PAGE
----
We hauled out in the Los Cristianos boatyard, run by the local fisherman’s fedederation. The fishing harbour and boatyard there have almost been swallowed up by the advancing tourist develoment. Los Cristianos bay, a rare peaceful anchorage in the Canaries, used to be the home of the yachties departing across the
The haulout involved anti-fouling and replacing 3 seacocks as well as re-fitting others. Apart from that, the preparation list was long, as any yachtman contemplationg blue-water sailing will know. Check Check Check and Batten Everything Down, were two of the themes along with sail preparation for downwind sailing and heavy weather, stowing 1 months food and water, medical supplies, insurance, SSB radio and satellite communications, oh, and researching and planning the route. We want to go to
The book has become quite well known, thanks to the articles in Yachting Monthly. The RYA sea school in Las Galletas Clubsail are stocking it in their library and we have also had it accepted by Waterstones in the
We just need to finalise the communications and it will be time to go. We are getting to grips with our Iridium phone so we can download weather files, receive short emails, and use it as an emergency back up. If we get off this week then at Christmas we will probably be exploring the Gambia river, and at New Year we hope to be in the
Posted from Banul, Gambia,19th January 2009
At last we were ready, but the weather for the sail to
17th – 25th December, Canaries to
After a lumpy first two days, the winds and sea settled down and we flew the cruising chute during the day and poled out the genoa at night. We began to enjoy ocean sailing with flying fish, a whole seascape of dolphins as far as the eye could see, then one night everything as far as the horizon was illuminated by phosphorescence.
Seascape of dolphins
The wind picked up for our arrival in Dakar on Christmas day after 7 nights at sea and after avoiding two sunken yachts and anchoring, we enjoyed tinned chicken and stuffing, a miniature bottle of bubbly plus Christmas cake of course, then fell asleep.
25th – 31st December,
The ferry service to shore was ideal in the high winds. To hail it, you had to use a foghorn, and we laughed at the new experience of sharing a wet bumpy ride with the very black grinning ferryman, several yachties in tatty clothes, and an exotically dressed barmaid.
The CVD Yacht Club is laid back and friendly with a community feel. A little compound of buildings houses simple facilities for washing, cooking, showers, toilets; there is an engineering workshop and a sailmaker and you are able to do work on your own boat. There is a bar, patio and pleasant leafy courtyards, protected by a gate and a guard. Shanty shops and cafes outside provide food, and there is La Corvette restaurant along the beach. You could stay a while, and people do. Many of the boats in the anchorage have been left there by their owners but they soon become shabby with red dust and colonised by birds. There is a worrying feeling that if your boat breaks down here, you could be here a long time, fighting a losing battle.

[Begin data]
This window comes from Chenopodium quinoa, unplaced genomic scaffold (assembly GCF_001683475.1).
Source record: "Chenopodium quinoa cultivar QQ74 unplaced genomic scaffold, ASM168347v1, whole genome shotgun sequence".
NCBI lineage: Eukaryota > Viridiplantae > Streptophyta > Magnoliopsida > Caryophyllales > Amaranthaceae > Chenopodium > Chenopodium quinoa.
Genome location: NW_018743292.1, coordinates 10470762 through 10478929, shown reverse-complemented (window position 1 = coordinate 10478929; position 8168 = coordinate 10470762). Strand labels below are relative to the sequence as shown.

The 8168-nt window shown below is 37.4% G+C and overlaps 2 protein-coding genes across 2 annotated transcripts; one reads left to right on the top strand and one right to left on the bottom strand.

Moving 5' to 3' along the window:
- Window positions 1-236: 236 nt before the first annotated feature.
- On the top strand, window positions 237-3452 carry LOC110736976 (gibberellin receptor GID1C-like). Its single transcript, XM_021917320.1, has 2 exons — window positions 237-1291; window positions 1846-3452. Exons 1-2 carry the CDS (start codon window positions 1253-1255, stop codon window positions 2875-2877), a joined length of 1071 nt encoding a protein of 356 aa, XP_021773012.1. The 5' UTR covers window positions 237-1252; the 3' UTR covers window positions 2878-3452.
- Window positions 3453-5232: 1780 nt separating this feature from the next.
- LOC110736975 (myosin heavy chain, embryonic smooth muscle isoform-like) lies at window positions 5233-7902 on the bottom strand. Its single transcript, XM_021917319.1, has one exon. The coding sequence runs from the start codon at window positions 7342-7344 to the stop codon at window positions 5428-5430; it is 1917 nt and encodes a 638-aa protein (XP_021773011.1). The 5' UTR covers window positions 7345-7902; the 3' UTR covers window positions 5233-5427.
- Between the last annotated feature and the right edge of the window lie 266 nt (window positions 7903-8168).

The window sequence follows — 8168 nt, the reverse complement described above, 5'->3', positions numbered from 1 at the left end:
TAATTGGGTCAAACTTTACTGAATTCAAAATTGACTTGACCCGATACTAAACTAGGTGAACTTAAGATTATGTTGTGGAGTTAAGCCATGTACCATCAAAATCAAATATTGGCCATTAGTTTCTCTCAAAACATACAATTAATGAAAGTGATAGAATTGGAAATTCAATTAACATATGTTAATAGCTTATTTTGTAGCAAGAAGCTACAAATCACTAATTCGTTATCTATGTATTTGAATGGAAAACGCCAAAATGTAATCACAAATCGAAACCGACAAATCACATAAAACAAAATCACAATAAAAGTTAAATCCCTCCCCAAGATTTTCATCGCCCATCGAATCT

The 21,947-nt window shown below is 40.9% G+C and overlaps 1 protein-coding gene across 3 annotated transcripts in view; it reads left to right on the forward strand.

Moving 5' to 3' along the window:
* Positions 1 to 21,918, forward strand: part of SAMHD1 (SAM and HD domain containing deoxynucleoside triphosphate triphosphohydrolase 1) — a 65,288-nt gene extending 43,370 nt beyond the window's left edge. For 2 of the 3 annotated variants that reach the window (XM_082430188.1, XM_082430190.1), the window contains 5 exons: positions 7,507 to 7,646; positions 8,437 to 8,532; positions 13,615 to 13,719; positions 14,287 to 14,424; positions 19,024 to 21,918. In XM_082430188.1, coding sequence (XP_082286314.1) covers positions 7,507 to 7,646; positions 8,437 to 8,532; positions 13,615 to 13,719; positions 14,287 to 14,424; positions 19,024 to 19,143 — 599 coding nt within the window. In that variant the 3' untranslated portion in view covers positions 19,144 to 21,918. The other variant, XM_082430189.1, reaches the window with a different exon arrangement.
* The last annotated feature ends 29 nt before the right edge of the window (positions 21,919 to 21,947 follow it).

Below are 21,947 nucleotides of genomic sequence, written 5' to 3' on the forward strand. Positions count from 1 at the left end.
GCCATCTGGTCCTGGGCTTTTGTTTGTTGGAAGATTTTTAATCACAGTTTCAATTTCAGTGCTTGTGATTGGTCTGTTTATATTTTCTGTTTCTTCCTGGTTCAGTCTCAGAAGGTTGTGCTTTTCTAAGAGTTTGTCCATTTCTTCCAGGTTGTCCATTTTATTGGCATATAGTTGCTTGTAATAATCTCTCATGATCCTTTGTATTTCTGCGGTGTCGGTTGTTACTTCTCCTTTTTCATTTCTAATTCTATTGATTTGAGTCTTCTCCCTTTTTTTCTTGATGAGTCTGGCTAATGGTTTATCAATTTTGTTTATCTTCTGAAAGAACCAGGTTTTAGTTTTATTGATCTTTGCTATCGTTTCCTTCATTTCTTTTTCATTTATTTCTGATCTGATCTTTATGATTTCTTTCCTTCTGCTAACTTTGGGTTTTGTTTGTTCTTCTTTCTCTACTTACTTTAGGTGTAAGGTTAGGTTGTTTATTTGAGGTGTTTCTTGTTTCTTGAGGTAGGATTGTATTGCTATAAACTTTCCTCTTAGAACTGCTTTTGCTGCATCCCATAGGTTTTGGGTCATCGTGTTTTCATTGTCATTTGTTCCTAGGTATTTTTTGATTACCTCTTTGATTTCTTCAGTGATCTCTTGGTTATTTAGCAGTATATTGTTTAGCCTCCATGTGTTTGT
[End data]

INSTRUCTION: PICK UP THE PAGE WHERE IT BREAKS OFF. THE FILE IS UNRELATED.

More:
The surroundings are less attractive. The road to
There are local people wandering around the courtyards offering their services. The price for everything is negotiable and you can probably do things yourself if you want but we were grateful for Aliou’s help with transporting water and diesel in the heat. Although you can get a bus, there is a confusion of services and routes and it was easier and cheap enough to take taxis into town. If you did not have the correct money you had to make sure the driver had enough change before you set off, then you had to make sure they had the change in their hand before you parted with your money. If you didn’t they just grinned and you were fair game. This seemed to be accepted practice, the excuse being the very real lack of small change. Clearing in, we took a taxi driver who made the most of charging us for each leg of the trip, but with him, we only had to pay 2,000 CFA in ‘presents’ to the Police instead of the customary 5,000, so we made a saving there and with his help the whole thing only took 2 hours.
There were mainly French sailors at the CVD and we enjoyed the company of Guillaume who wanted to practise his English, but we also met English sailors Marcus and Jess on a traditional Cornish Lugger that Marcus built himself, and Aussies Bruce and Cheryle. We all went looking for local Kora music venues in
One day we visited the fabric market at HLM, aiming to get some trousers and a top made for Liz, and this was an entertaining experience. When we started to negotiate with a seller carrying indigo dyed fabric on his head, we were instantly surrounded by several others, all carrying fabric on their heads, it looked like a Monty Python sketch. When we agreed a price (less than half), Lass appeared and took us to his brother’s workshop. The items were cut out and sewn in less than two hours and we were made very welcome at the workshops which were interesting to see. Lass even accompanied us while we went for some lunch, so desperate was he not to lose us. The next pair of trousers we bought were ready-made and we allowed Hassan to ‘pick us up’ and escort us to his factory where we bartered as a double act, and managed to clinch the deal at less than a third of the price. We have heard and read lots of stories of pressure and harassment but we found a lot of good humoured banter. The traders are experts at reading you and you do have to be on your guard all the time.
Finally we visited